Last week Sen. Sam Brownback discussed the issue of stem cell research with LifeNews.com. Now Mitt Romney takes his turn discussing the issue in a column on National Review Online. Speaking of his experience as Gov. of Massachusetts during their big stem cell debate:
Some advocates told me that only the creation of human embryos for purposes of experimentation, otherwise known as cloning, could help them better understand and perhaps someday treat a series of dreaded diseases. But they ignored the importance of protecting human equality, dignity, and life. Opposing advocates told me that the pluripotency of stem cells — their ability to become a very wide variety of different cell types — would not be of great therapeutic value, and that other sources of tissues and cells could serve the same purpose. But they ignored the unique role pluripotent cells could play in basic science…
I studied the issue for many months, and entered into conversation with experts from across the nation who were looking for consensus solutions, like Stanford’s Dr. William Hurlbut. In the end, I became persuaded that the stem-cell debate was grounded in a false premise, and that the way through it was around it: by the use of scientific techniques that could produce the equivalent of embryonic stem cells but without cloning, creating, harming, or destroying developing human lives.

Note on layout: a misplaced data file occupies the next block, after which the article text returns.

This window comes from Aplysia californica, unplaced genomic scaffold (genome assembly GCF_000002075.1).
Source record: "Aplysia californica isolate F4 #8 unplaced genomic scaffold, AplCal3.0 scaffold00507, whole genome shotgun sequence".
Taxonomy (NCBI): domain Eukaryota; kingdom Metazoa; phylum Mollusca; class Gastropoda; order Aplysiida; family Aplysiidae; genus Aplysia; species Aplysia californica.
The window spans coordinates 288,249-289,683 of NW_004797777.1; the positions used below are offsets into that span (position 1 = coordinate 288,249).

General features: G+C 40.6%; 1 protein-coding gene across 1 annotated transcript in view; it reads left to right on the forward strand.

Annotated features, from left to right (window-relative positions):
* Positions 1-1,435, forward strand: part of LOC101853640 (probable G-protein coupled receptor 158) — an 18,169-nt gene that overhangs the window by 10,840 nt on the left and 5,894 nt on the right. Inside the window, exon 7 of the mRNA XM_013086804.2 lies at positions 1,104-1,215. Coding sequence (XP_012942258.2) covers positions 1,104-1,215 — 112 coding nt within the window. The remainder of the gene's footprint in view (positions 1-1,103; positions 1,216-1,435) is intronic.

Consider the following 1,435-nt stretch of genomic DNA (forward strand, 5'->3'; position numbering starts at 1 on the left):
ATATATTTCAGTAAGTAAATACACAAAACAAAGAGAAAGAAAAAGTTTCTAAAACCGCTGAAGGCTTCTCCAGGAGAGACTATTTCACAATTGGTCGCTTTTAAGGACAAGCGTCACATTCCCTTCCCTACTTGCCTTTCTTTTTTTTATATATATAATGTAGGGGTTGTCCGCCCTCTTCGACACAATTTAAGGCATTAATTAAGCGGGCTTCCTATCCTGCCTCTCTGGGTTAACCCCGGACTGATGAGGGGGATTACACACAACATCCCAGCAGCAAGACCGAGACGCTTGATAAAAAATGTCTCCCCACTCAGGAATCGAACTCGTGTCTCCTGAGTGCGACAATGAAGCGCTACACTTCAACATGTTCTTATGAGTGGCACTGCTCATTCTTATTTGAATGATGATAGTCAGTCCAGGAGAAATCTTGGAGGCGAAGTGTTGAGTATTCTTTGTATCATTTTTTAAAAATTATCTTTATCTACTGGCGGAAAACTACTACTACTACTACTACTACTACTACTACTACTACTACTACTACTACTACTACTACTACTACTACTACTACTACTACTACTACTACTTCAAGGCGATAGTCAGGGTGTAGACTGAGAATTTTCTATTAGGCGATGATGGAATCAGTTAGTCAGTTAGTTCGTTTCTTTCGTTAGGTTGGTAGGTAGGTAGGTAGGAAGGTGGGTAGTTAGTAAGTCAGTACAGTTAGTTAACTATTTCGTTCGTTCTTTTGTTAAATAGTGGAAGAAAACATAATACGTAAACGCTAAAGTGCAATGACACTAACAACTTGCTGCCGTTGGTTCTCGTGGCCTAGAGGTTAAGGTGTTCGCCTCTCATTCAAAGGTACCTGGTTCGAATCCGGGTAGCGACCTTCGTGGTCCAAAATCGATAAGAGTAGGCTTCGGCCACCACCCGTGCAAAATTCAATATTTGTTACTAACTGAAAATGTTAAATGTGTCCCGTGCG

A number of such techniques have begun to emerge in recent years, and as last week’s exciting scientific publications showed, some of the world’s best stem-cell scientists are hard at work bringing them to fruition. Moreover, two of these techniques, Altered Nuclear Transfer and Direct Reprogramming could produce patient-specific stem-cell lines for the study of diseases. Our government should encourage and support these scientific developments, rather than undermine the effort to find a solution. Finding cures to diseases using methods that uphold ethical principles and sustain social consensus should be the objective of America’s approach to stem-cell research…
Support for ethical biomedical research should be part of our collective identity as a noble society. Instead of turning the quest for cures into a partisan battle..
It is time to move beyond typical Washington politics, and offer support for stem-cell research techniques that bring science and ethics together to promote life, protect life, and save lives.
Read the entire article: A Stem-Cell Solution